The 100% vegan, non-toxic mattress balances the latest in sleep technology — activated charcoal-infused memory foam and precision-tuned coils — with essential natural elements, such as 100% natural Dunlop latex. As part of the Crystal Cove collection, it features a signature luxe stitched gray cover and perfectly complements their best-selling yoga and meditation pillows. Its customizable design is carefully-crafted for the consumer living an active lifestyle with a desire for a high-quality, non-toxic sleep solution.

    Active recovery or gentle support — you choose.

    The Crystal Cove’s dual-sided design provides a customizable sleeping experience, simply by flipping the mattress.

    The luxury plush side is designed for active recovery and features their signature activated charcoal-infused memory foam. As one of the most effective cooling and purifying minerals, activated charcoal helps trap toxins and chemicals in the body, allowing them to be flushed out and preventing reabsorption. The foam is designed to energize in response to body heat, which is the key to providing highly adaptive comfort and pressure relief.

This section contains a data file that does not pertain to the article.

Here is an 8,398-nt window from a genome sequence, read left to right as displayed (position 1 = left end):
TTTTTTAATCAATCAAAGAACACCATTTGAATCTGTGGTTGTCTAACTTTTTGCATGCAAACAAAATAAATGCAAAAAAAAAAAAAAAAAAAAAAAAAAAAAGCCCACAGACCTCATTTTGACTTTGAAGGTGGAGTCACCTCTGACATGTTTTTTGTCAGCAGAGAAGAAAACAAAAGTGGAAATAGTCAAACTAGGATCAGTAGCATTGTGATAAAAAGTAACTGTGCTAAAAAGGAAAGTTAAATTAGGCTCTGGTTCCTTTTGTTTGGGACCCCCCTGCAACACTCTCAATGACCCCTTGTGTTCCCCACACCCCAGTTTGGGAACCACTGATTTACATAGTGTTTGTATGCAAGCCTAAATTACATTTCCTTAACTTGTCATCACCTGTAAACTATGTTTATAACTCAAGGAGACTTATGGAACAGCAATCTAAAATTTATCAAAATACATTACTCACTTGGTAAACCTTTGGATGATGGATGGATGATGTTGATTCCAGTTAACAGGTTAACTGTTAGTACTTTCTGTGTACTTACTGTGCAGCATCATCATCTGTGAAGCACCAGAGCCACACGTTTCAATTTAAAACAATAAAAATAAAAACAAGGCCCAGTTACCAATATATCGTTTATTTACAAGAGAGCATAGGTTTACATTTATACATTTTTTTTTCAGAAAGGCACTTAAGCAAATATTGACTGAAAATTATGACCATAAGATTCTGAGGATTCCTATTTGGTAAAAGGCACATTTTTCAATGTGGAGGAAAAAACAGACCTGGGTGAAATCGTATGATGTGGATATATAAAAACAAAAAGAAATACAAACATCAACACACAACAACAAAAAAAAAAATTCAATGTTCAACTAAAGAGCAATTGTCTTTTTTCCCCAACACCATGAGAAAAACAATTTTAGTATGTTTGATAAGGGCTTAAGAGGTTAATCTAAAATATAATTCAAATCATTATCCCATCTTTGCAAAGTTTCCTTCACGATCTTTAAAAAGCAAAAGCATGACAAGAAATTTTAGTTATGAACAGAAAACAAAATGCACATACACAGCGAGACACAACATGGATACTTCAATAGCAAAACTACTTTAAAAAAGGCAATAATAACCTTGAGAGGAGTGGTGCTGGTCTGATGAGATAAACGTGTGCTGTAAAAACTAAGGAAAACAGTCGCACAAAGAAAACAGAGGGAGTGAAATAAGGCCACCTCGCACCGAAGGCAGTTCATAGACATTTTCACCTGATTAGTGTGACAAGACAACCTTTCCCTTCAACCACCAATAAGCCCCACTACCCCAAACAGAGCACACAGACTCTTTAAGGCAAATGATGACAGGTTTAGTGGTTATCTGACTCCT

The gentle firm side provides responsive support and features 100% natural Dunlop latex, which is breathable, durable, naturally responsive, non-toxic, antimicrobial, and eco-INSTITUT® certified. This sustainably-farmed latex enables zoned pressure-point relief where you need it most.

    Certified non-toxic and planet-friendly.

    The Crystal Cove mattress is completely GREENGUARD Gold Certified by UL Environment. This means it has been scientifically tested in environmental chambers to meet some of the world’s most rigorous, third-party emissions standards for prolonged chemical exposure and pollutants, such as volatile organic compounds (VOCs), formaldehyde, and phthalates.

    In addition, for each mattress sold three trees are planted through the National Forest Foundation. It’s part of an ambitious effort to help stem the impact of climate change and help replant America’s forests.